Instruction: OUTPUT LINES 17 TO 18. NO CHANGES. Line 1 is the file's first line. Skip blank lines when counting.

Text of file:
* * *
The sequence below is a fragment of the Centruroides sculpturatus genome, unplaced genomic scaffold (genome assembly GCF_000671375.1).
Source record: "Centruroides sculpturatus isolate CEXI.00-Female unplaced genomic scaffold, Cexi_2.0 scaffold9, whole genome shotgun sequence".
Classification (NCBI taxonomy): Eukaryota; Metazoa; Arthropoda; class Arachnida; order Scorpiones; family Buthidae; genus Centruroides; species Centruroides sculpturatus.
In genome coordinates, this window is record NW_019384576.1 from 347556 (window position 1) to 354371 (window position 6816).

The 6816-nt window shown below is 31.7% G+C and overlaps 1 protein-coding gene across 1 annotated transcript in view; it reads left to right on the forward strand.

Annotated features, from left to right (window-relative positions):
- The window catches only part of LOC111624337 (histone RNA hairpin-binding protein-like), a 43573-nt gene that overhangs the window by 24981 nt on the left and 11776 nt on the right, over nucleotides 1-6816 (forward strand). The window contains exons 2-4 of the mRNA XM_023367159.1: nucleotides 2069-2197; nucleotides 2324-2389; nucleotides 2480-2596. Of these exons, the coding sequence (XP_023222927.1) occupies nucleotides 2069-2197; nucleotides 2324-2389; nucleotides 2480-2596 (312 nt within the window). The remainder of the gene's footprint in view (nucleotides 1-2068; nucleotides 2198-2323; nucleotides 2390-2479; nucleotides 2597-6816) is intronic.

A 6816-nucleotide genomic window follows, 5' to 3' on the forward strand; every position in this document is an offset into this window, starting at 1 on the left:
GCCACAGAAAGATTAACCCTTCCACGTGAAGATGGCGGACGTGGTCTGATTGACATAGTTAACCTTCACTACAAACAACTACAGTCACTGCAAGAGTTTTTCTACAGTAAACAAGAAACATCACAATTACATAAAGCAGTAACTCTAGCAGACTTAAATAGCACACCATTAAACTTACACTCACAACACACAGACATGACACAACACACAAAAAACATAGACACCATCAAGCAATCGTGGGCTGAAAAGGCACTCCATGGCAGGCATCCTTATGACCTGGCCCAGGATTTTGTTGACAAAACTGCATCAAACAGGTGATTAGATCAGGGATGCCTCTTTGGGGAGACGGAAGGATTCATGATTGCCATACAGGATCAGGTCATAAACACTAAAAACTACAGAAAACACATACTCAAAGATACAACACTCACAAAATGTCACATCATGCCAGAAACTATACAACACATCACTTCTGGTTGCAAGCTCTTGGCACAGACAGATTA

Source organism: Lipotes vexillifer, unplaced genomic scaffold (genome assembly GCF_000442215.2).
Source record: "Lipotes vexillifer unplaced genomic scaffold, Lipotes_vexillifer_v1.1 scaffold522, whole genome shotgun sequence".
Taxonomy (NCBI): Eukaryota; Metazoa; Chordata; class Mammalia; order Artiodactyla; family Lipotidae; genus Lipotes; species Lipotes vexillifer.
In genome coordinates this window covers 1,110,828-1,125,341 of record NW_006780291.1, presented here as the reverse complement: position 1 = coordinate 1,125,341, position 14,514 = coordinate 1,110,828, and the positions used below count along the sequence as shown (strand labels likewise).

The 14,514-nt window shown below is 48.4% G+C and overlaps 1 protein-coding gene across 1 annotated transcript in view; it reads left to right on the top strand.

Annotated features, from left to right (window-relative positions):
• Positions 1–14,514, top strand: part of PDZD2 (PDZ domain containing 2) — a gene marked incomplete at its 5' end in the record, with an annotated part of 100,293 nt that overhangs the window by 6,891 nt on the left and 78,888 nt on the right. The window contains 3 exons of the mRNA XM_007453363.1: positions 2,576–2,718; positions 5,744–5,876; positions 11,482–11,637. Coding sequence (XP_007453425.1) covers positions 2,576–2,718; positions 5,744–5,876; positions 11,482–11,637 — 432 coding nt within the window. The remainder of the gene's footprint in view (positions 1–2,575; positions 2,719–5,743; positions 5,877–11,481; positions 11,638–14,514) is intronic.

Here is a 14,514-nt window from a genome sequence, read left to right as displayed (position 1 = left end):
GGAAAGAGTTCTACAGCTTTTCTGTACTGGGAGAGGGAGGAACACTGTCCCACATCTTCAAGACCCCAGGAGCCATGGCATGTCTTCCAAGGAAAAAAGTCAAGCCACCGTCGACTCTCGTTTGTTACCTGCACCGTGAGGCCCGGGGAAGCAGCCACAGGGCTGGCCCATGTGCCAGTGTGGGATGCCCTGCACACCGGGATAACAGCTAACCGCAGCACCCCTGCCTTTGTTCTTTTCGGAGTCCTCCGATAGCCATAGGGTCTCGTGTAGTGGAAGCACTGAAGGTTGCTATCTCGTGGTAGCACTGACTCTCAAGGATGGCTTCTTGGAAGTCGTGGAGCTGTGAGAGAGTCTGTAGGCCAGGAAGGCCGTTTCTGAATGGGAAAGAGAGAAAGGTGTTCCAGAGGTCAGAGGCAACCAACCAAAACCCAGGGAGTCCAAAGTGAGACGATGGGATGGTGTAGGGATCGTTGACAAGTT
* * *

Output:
Here is a 14,514-nt window from a genome sequence, read left to right as displayed (position 1 = left end):
GGAAAGAGTTCTACAGCTTTTCTGTACTGGGAGAGGGAGGAACACTGTCCCACATCTTCAAGACCCCAGGAGCCATGGCATGTCTTCCAAGGAAAAAAGTCAAGCCACCGTCGACTCTCGTTTGTTACCTGCACCGTGAGGCCCGGGGAAGCAGCCACAGGGCTGGCCCATGTGCCAGTGTGGGATGCCCTGCACACCGGGATAACAGCTAACCGCAGCACCCCTGCCTTTGTTCTTTTCGGAGTCCTCCGATAGCCATAGGGTCTCGTGTAGTGGAAGCACTGAAGGTTGCTATCTCGTGGTAGCACTGACTCTCAAGGATGGCTTCTTGGAAGTCGTGGAGCTGTGAGAGAGTCTGTAGGCCAGGAAGGCCGTTTCTGAATGGGAAAGAGAGAAAGGTGTTCCAGAGGTCAGAGGCAACCAACCAAAACCCAGGGAGTCCAAAGTGAGACGATGGGATGGTGTAGGGATCGTTGACAAGTT